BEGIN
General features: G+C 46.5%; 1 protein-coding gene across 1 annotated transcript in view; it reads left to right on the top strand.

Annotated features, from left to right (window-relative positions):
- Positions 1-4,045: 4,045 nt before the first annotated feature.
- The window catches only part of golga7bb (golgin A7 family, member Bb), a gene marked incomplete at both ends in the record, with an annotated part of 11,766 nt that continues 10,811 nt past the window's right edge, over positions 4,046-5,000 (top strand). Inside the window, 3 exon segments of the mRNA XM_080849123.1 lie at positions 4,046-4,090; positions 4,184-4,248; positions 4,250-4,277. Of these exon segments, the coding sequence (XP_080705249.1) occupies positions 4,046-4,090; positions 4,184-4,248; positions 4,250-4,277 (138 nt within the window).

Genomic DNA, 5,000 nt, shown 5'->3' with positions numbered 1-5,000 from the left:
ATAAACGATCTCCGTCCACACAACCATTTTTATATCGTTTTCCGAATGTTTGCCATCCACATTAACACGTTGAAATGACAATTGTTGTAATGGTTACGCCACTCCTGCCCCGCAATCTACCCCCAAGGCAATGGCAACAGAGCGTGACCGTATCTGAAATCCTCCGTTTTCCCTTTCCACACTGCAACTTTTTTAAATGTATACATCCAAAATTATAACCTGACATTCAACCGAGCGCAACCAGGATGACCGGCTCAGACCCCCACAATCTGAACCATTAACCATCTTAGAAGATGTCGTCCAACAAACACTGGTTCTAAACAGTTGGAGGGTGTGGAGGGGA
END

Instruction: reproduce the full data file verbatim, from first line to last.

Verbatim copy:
General features: G+C 46.5%; 1 protein-coding gene across 1 annotated transcript in view; it reads left to right on the top strand.

Annotated features, from left to right (window-relative positions):
- Positions 1-4,045: 4,045 nt before the first annotated feature.
- The window catches only part of golga7bb (golgin A7 family, member Bb), a gene marked incomplete at both ends in the record, with an annotated part of 11,766 nt that continues 10,811 nt past the window's right edge, over positions 4,046-5,000 (top strand). Inside the window, 3 exon segments of the mRNA XM_080849123.1 lie at positions 4,046-4,090; positions 4,184-4,248; positions 4,250-4,277. Of these exon segments, the coding sequence (XP_080705249.1) occupies positions 4,046-4,090; positions 4,184-4,248; positions 4,250-4,277 (138 nt within the window).

Genomic DNA, 5,000 nt, shown 5'->3' with positions numbered 1-5,000 from the left:
ATAAACGATCTCCGTCCACACAACCATTTTTATATCGTTTTCCGAATGTTTGCCATCCACATTAACACGTTGAAATGACAATTGTTGTAATGGTTACGCCACTCCTGCCCCGCAATCTACCCCCAAGGCAATGGCAACAGAGCGTGACCGTATCTGAAATCCTCCGTTTTCCCTTTCCACACTGCAACTTTTTTAAATGTATACATCCAAAATTATAACCTGACATTCAACCGAGCGCAACCAGGATGACCGGCTCAGACCCCCACAATCTGAACCATTAACCATCTTAGAAGATGTCGTCCAACAAACACTGGTTCTAAACAGTTGGAGGGTGTGGAGGGGA